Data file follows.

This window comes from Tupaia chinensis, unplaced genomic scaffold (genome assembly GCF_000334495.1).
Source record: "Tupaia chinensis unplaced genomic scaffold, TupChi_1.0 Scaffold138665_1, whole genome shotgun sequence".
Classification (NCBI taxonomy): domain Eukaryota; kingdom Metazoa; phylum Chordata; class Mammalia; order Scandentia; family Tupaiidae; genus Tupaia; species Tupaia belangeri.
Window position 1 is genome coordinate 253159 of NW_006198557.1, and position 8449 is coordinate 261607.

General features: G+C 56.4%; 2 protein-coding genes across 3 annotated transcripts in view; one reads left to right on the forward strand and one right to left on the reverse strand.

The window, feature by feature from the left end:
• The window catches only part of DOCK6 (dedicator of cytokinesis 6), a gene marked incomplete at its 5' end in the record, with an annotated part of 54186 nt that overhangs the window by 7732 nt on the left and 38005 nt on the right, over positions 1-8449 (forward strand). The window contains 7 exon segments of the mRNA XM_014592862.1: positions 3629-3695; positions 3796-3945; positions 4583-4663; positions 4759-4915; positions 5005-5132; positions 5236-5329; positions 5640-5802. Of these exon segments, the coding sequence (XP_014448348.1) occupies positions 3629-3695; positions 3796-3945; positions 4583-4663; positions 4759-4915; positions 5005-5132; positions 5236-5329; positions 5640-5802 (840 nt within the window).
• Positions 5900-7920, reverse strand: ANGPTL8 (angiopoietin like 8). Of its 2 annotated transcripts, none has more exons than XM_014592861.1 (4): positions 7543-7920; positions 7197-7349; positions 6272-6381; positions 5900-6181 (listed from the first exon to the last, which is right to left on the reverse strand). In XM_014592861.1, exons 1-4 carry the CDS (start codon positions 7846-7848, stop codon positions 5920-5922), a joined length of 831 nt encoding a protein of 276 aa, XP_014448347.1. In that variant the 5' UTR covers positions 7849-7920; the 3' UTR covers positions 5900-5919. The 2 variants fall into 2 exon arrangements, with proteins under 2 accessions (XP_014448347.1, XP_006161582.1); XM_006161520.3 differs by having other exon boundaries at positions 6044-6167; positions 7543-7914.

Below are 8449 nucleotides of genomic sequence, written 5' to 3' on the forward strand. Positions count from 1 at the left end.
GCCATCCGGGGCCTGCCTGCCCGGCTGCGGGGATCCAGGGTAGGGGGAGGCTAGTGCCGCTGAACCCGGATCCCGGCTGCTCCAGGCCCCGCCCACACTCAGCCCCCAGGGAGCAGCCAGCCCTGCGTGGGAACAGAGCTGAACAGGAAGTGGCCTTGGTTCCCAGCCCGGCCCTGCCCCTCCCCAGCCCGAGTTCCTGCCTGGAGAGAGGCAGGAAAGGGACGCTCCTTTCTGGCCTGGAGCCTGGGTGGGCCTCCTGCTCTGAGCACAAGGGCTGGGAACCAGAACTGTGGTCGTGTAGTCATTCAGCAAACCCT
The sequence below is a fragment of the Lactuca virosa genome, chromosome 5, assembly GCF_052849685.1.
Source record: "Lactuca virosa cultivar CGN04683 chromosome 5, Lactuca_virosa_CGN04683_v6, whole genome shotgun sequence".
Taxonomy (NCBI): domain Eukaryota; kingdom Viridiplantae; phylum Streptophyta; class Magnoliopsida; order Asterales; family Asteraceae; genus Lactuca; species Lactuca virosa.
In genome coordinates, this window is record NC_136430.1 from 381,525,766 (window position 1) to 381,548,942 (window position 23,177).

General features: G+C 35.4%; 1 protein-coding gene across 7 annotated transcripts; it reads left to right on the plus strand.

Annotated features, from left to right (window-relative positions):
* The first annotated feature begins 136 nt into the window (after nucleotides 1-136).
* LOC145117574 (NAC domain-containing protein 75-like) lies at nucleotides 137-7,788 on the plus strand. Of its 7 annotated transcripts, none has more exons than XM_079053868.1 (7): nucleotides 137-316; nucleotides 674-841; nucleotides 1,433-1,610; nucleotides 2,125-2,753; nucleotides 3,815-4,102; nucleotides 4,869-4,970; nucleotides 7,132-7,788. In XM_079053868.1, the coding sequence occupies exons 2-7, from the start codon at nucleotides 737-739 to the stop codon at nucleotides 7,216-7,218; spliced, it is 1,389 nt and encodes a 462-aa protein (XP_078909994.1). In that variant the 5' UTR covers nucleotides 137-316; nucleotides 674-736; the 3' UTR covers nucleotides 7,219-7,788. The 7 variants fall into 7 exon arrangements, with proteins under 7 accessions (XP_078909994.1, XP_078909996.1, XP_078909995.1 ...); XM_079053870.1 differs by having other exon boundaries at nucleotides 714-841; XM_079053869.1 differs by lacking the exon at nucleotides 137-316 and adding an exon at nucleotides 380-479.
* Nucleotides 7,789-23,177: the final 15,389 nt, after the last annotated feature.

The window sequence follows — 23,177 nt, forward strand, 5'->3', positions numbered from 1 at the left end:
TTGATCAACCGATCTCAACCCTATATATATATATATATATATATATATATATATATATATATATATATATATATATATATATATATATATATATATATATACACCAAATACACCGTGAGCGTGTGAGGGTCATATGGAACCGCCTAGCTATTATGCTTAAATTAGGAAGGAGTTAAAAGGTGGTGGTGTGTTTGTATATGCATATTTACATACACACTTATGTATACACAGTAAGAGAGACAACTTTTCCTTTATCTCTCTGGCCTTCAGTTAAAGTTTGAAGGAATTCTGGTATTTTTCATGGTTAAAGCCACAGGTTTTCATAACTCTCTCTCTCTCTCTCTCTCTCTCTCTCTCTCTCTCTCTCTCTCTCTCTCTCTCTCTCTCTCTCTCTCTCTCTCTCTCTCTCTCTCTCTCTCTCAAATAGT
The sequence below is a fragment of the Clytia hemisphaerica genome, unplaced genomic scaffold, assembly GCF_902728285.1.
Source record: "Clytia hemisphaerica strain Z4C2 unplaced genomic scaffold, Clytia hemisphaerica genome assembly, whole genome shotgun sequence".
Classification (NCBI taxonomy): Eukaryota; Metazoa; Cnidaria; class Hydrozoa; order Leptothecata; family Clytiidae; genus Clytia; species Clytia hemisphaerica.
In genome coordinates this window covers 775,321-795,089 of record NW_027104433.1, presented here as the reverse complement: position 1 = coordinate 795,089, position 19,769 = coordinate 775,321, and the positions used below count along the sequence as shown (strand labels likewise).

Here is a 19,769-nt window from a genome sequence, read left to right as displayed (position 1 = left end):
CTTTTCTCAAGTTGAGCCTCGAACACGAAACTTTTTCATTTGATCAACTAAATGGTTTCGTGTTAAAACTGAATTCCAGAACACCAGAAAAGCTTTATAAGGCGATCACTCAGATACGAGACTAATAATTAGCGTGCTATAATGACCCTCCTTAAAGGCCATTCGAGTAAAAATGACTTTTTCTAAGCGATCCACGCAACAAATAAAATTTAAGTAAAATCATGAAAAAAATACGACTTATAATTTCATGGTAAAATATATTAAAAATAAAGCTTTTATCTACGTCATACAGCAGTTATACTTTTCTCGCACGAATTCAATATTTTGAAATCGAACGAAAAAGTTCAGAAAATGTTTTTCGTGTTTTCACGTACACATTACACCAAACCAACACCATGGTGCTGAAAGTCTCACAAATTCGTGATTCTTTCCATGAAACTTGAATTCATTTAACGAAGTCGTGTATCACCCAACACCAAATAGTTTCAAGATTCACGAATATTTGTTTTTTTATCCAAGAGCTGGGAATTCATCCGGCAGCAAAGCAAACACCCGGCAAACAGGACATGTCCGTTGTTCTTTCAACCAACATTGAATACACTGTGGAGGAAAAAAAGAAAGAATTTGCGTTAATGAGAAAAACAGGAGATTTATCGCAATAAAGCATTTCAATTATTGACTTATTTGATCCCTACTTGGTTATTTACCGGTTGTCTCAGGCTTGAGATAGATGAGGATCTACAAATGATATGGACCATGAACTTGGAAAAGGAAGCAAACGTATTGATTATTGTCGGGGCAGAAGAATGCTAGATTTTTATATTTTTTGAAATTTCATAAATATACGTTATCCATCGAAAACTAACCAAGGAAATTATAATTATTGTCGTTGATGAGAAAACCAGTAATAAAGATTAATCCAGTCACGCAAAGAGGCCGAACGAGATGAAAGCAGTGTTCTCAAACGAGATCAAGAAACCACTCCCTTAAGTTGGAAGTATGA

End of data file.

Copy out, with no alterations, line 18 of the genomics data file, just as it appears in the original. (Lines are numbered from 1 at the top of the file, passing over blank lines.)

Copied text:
* LOC145117574 (NAC domain-containing protein 75-like) lies at nucleotides 137-7,788 on the plus strand. Of its 7 annotated transcripts, none has more exons than XM_079053868.1 (7): nucleotides 137-316; nucleotides 674-841; nucleotides 1,433-1,610; nucleotides 2,125-2,753; nucleotides 3,815-4,102; nucleotides 4,869-4,970; nucleotides 7,132-7,788. In XM_079053868.1, the coding sequence occupies exons 2-7, from the start codon at nucleotides 737-739 to the stop codon at nucleotides 7,216-7,218; spliced, it is 1,389 nt and encodes a 462-aa protein (XP_078909994.1). In that variant the 5' UTR covers nucleotides 137-316; nucleotides 674-736; the 3' UTR covers nucleotides 7,219-7,788. The 7 variants fall into 7 exon arrangements, with proteins under 7 accessions (XP_078909994.1, XP_078909996.1, XP_078909995.1 ...); XM_079053870.1 differs by having other exon boundaries at nucleotides 714-841; XM_079053869.1 differs by lacking the exon at nucleotides 137-316 and adding an exon at nucleotides 380-479.